In National Union Fire Insurance Company of Pittsburgh, PA v. Porter Hayden Company, Civ. No. CCB-03-3408, 2012 WL 4378160 (D. Md. Sept. 24, 2012), the federal court for the District of Maryland denied two insurers’ joint motion to compel production of attorney work product documents that their policyholder had shared with current and future asbestos claimants’ representatives during the negotiation of a bankruptcy reorganization plan and trust distribution procedures for settling asbestos claims. The court held that the policyholder and the claimants’ representatives had a common legal interest when they shared the documents, such that the documents remain protected from disclosure.
The insurers sought production of emails and attachments withheld by the policyholder that were responsive to the insurers’ discovery request for “communications between [the policyholder] and any Pre-Petition Claimant, or any representative of a Pre-Petition Claimant . . . concerning [the policyholder’s] drafting of each Plan of Reorganization . . . .” The policyholder initially claimed attorney work product privilege for all of the documents and attorney-client privilege for some of the documents, but the policyholder’s reply brief withdrew the attorney-client privilege claims. Although the insurers’ brief conceded that the documents were protected by the attorney work product privilege, the insurers argued that the privilege had been vitiated by the policyholder’s sharing the documents with certain claimants’ representatives. In response, the policyholder argued that it and the claimants’ representatives shared a “common interest” in “maximizing the Trust’s assets and gaining approval of the Plan of Reorganization.” The district court agreed with the policyholder, finding that, although the policyholder and the asbestos claimants “had certain interests that were adverse,” they “shared the documents . . . to maximize the resulting trust’s assets and to win court approval of the resulting Plan.” According to the court, a confidentiality agreement entered into between the policyholder and the asbestos claimants had further created a reasonable expectation that the shared documents would remain confidential. Neither the court’s opinion nor the parties’ briefs addressed the issue of choice of law.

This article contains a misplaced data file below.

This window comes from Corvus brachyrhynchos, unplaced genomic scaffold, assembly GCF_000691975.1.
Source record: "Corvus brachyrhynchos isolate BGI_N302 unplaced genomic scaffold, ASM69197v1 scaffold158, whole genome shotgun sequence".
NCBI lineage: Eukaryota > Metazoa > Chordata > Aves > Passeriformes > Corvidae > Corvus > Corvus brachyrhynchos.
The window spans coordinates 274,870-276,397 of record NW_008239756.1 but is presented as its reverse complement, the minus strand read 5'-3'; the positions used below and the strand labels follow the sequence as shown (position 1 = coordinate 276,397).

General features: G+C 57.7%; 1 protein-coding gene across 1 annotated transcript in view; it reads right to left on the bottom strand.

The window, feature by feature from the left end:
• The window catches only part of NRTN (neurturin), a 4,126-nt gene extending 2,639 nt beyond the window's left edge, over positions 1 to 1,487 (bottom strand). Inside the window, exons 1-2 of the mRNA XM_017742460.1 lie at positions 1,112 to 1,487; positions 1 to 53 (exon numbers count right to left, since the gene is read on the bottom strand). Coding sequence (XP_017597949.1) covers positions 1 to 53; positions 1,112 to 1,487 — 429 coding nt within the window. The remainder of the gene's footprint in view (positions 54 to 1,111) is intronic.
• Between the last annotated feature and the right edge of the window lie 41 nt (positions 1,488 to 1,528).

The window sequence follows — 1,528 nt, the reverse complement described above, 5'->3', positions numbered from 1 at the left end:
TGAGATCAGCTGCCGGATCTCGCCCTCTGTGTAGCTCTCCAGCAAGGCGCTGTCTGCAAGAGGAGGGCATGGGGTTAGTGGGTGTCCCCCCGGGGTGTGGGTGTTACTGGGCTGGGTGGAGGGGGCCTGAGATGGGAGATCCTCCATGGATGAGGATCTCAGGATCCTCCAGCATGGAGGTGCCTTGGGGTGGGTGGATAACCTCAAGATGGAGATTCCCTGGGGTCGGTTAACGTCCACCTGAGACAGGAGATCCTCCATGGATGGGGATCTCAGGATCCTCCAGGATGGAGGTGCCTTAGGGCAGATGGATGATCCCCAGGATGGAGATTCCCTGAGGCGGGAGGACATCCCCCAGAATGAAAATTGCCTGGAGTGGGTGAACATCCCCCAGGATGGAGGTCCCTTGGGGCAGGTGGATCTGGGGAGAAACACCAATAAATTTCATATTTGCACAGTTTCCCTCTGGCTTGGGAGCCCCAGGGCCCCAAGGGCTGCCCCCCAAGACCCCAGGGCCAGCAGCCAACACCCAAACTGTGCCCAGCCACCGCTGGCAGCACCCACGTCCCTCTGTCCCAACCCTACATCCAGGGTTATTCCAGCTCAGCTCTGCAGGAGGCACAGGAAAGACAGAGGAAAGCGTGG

The Porter Hayden decision clarifies that parties who share privileged documents need not have every interest in “common” in order to invoke the “common interest” doctrine in order to protect privilege. Further, it illustrates the importance of having a confidentiality agreement in place in order to bolster the privilege claim.